Newsworthy poll numbers from ABC News and The Washington Post, which combine 5,017 interviewees during 2017, say self-identified “evangelical or born again” white Protestants have slumped to a mere 13 percent of U.S. adults. That compares with 21 percent for “nones” who lack any religious affiliation.
“Americans With No Religion Greatly Outnumber White Evangelicals,” New York magazine’s headline proclaimed. If so, that would be political dynamite due to evangelicals’ importance for the Republican coalition and Democrats’ growing dependence on “nones.”
Now, let's be skeptical for a moment -- like journalists.
Mysteriously, 13 percent is well below counts in other recent polls, so journos ought to dig into whose numbers are best and why.
The 21 percent for “nones” closely tracks other surveys. However, two experts would argue that the “With No Religion” claim in the hed above is misleading. They are Todd Johnson and assistant Gina Zurlo who lead the Center for the Study of Global Christianity (CSGC), at Gordon-Conwell Theological Seminary in Massachusetts. Zurlo is also a researcher with Boston University’s Institute on Culture, Religion and World Affairs.
In the 2016 academic compendium “Sociology of Atheism,” Zurlo and Johnson spent 24 pages analyzing “nones.” One main point was that in the U.S., at least, those who list no affiliation or call their religious identification “nothing in particular” often hold to beliefs or practices -- only minus membership. They include “spiritual but not religious” seekers and young free-floating evangelicals who shun institutional commitments.
The key: This article distinguishes between the unaffiliated and fully non-religious atheists and agnostics. It also explains pitfalls in overseas polling.
Johnson, Zurlo, and other CSGC colleagues are a go-to source for religious statistics that are used in standard reference works, and for interpretation of them. Their regularly updated World Christian Database, newly spiffed up this year, exploits every imaginable source for past, present and future numbers for each religious and ethnic group in 234 nations and territories, alongside ample backgrounding. This and other unique material will be compiled in the forthcoming third edition of CSGC’s World Christian Encyclopedia, which belongs in every newsroom library.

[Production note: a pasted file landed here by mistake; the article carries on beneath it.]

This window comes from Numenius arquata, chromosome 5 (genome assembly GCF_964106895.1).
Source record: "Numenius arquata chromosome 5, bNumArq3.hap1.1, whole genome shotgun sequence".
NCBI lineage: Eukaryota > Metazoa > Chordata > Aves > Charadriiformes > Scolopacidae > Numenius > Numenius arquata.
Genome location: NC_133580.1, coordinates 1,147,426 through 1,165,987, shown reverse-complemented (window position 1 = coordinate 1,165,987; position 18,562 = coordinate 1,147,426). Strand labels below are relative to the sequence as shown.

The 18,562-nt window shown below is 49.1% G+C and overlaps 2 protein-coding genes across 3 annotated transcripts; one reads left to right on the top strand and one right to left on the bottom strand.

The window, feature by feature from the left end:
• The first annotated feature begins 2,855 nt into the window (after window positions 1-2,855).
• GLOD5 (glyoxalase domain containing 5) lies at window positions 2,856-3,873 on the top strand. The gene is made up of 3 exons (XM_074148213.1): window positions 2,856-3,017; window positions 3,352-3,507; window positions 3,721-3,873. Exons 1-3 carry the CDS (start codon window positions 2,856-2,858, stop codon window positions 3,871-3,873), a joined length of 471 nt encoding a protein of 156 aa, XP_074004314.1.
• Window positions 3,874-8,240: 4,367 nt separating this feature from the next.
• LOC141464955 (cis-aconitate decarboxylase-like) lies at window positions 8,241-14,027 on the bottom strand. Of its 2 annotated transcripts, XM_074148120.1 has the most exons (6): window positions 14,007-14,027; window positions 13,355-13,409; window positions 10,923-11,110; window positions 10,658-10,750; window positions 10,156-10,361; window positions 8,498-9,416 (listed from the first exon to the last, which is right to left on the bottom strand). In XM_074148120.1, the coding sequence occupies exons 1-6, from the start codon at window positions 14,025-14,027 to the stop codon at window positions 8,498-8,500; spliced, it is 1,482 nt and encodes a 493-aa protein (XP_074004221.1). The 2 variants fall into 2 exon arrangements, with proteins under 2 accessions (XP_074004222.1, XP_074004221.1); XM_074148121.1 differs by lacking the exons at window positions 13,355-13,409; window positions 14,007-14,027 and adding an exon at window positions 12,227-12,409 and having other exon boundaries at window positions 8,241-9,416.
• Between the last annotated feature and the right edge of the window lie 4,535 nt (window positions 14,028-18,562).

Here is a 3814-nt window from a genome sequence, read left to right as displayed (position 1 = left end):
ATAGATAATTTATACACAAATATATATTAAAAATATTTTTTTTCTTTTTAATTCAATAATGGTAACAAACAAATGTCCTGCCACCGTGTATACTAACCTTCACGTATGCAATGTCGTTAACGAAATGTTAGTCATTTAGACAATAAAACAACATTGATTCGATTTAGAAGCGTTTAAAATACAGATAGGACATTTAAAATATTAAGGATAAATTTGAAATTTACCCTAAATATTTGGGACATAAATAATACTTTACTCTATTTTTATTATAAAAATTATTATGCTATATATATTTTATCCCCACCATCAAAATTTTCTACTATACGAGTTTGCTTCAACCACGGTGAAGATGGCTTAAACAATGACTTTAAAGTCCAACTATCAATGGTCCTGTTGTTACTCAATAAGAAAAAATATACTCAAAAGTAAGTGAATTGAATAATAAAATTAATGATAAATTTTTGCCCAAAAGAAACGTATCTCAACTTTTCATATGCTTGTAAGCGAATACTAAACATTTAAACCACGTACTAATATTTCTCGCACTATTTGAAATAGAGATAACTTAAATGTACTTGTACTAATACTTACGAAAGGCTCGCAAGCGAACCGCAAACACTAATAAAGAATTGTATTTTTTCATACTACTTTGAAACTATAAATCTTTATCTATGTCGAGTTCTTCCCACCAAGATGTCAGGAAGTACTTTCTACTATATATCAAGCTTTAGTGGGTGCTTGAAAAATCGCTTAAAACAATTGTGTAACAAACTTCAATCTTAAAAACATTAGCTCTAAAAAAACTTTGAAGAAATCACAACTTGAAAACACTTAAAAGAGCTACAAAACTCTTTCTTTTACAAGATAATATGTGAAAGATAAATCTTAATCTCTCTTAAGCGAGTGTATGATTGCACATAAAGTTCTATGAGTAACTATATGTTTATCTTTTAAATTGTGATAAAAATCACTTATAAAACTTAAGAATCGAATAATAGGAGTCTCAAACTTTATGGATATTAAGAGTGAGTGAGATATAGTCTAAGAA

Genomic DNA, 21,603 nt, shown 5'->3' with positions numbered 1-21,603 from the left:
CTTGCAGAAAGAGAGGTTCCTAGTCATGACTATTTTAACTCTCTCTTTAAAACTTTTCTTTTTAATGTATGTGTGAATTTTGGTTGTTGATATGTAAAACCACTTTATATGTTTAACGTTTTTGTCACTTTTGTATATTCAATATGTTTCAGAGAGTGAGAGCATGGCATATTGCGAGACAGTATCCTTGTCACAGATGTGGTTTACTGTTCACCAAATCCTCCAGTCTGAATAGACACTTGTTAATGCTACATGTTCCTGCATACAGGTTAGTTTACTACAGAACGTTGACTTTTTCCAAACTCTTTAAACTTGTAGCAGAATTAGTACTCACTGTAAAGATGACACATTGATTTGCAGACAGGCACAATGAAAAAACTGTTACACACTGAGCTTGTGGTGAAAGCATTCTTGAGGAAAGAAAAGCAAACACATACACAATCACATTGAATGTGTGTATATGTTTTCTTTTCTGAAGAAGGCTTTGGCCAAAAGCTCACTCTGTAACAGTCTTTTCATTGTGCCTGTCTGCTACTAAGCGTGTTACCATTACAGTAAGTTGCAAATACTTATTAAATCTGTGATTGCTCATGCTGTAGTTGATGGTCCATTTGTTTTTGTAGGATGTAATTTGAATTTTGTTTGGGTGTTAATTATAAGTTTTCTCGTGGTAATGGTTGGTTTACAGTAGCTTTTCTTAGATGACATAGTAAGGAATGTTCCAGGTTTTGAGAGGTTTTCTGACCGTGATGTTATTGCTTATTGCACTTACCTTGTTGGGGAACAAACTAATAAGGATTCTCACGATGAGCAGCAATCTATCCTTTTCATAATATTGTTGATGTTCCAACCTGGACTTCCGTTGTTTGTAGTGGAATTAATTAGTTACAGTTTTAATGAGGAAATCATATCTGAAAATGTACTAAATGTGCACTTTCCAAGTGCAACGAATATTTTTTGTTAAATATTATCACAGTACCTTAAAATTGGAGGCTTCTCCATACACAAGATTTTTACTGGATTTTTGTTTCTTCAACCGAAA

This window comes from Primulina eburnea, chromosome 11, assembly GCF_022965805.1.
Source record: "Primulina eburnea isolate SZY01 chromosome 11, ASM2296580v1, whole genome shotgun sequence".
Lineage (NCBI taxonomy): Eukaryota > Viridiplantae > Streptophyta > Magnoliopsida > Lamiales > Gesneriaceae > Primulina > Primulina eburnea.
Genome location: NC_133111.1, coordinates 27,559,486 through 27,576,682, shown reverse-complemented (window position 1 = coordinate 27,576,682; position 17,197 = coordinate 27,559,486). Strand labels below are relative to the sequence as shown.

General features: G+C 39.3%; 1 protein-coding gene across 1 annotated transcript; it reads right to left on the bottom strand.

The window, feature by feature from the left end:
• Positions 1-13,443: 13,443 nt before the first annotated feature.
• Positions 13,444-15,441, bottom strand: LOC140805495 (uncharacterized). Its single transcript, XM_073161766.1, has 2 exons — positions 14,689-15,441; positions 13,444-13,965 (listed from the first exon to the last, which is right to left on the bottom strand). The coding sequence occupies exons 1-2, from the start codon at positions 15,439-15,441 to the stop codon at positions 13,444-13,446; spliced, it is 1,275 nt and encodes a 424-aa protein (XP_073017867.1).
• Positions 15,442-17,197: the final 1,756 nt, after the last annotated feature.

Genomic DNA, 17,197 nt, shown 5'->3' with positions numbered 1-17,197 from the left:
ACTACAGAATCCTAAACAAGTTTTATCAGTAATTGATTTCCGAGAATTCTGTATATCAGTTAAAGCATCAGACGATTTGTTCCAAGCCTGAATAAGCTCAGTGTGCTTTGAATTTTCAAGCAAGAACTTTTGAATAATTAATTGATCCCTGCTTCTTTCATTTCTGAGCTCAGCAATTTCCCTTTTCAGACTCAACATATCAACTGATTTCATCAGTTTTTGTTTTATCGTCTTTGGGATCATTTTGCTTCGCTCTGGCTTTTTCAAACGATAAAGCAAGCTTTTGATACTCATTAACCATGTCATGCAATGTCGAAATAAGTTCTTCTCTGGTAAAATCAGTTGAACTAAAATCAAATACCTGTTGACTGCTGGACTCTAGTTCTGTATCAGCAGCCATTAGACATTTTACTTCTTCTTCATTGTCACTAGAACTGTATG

Now, here's another typical quandary writers face: How many U.S. Muslims are there?
A 2013 article by The Religion Guy noted that numbers have ranged from 877,000 (National Survey of Religious Identification, 1993) to 9,000,000 (certain Muslim promoters). Queried for this article, Johnson estimates 4.4 million as of 2015. (Higher numbers than that often mistakenly include Christians with Arab surnames.) He also counts 4 million U.S. Buddhists and 1.5 million Hindus.
Subscriptions to access CSGC's full Database cost $2,672 from Brill.com, beyond the budgets of many news shops.
Fortunately, CSGC is willing to provide reporters its numbers and interpretation without charge. Contacts: firstname.lastname@example.org or 978–468-2750. Guilt tripping note: Donations are needed to keep this invaluable center afloat.
Then there’s this: Starting in 1916, the National Council of Churches and its predecessor council compiled annual yearbooks with U.S. denominations’ own statistical reports, later adding Canadians. This essential resource disappeared in 2012 due to the NCC's sharp financial decline.
Newswriters should know that the task is now taken up by the Association of Statisticians of American Religious Bodies. It posts, free and online, the best available numbers for 455 denominations from both 2012 and 2016 here. A print version may appear later.